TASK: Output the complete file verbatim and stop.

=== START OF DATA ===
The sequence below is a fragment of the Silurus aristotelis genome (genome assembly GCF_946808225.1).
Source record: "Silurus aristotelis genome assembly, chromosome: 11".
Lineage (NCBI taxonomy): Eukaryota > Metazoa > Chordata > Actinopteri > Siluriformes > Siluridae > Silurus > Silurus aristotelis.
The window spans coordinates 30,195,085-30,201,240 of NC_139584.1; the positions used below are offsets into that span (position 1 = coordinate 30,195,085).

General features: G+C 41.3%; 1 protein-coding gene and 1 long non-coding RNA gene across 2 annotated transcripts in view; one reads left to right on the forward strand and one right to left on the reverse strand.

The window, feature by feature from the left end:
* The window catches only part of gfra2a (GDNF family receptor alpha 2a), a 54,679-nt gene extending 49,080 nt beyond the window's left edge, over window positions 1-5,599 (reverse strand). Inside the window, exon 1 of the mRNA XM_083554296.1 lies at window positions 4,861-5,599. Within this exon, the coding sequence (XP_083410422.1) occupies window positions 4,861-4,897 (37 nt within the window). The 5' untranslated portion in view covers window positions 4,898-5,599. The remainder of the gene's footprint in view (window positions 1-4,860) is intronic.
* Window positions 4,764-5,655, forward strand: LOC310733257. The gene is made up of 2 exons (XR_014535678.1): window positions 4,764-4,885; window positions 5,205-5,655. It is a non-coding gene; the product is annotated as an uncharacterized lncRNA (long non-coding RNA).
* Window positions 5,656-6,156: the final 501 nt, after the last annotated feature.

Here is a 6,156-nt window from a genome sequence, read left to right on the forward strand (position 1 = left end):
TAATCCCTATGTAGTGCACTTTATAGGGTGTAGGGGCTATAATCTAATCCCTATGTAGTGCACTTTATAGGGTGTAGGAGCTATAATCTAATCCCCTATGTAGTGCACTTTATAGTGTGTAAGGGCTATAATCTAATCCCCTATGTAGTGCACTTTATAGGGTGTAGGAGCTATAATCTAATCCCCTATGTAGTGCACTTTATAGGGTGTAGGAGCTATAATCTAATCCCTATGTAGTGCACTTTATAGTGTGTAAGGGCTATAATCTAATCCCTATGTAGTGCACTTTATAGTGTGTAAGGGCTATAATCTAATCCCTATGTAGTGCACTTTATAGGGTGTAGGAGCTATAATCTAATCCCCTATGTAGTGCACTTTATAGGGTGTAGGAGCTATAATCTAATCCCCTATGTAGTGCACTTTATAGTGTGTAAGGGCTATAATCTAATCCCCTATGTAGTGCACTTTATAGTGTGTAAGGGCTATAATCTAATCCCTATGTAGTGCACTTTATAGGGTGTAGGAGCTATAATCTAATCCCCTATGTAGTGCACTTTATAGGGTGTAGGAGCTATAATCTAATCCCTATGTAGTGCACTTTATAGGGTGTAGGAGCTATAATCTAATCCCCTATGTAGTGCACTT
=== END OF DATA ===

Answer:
The sequence below is a fragment of the Silurus aristotelis genome (genome assembly GCF_946808225.1).
Source record: "Silurus aristotelis genome assembly, chromosome: 11".
Lineage (NCBI taxonomy): Eukaryota > Metazoa > Chordata > Actinopteri > Siluriformes > Siluridae > Silurus > Silurus aristotelis.
The window spans coordinates 30,195,085-30,201,240 of NC_139584.1; the positions used below are offsets into that span (position 1 = coordinate 30,195,085).

General features: G+C 41.3%; 1 protein-coding gene and 1 long non-coding RNA gene across 2 annotated transcripts in view; one reads left to right on the forward strand and one right to left on the reverse strand.

The window, feature by feature from the left end:
* The window catches only part of gfra2a (GDNF family receptor alpha 2a), a 54,679-nt gene extending 49,080 nt beyond the window's left edge, over window positions 1-5,599 (reverse strand). Inside the window, exon 1 of the mRNA XM_083554296.1 lies at window positions 4,861-5,599. Within this exon, the coding sequence (XP_083410422.1) occupies window positions 4,861-4,897 (37 nt within the window). The 5' untranslated portion in view covers window positions 4,898-5,599. The remainder of the gene's footprint in view (window positions 1-4,860) is intronic.
* Window positions 4,764-5,655, forward strand: LOC310733257. The gene is made up of 2 exons (XR_014535678.1): window positions 4,764-4,885; window positions 5,205-5,655. It is a non-coding gene; the product is annotated as an uncharacterized lncRNA (long non-coding RNA).
* Window positions 5,656-6,156: the final 501 nt, after the last annotated feature.

Here is a 6,156-nt window from a genome sequence, read left to right on the forward strand (position 1 = left end):
TAATCCCTATGTAGTGCACTTTATAGGGTGTAGGGGCTATAATCTAATCCCTATGTAGTGCACTTTATAGGGTGTAGGAGCTATAATCTAATCCCCTATGTAGTGCACTTTATAGTGTGTAAGGGCTATAATCTAATCCCCTATGTAGTGCACTTTATAGGGTGTAGGAGCTATAATCTAATCCCCTATGTAGTGCACTTTATAGGGTGTAGGAGCTATAATCTAATCCCTATGTAGTGCACTTTATAGTGTGTAAGGGCTATAATCTAATCCCTATGTAGTGCACTTTATAGTGTGTAAGGGCTATAATCTAATCCCTATGTAGTGCACTTTATAGGGTGTAGGAGCTATAATCTAATCCCCTATGTAGTGCACTTTATAGGGTGTAGGAGCTATAATCTAATCCCCTATGTAGTGCACTTTATAGTGTGTAAGGGCTATAATCTAATCCCCTATGTAGTGCACTTTATAGTGTGTAAGGGCTATAATCTAATCCCTATGTAGTGCACTTTATAGGGTGTAGGAGCTATAATCTAATCCCCTATGTAGTGCACTTTATAGGGTGTAGGAGCTATAATCTAATCCCTATGTAGTGCACTTTATAGGGTGTAGGAGCTATAATCTAATCCCCTATGTAGTGCACTT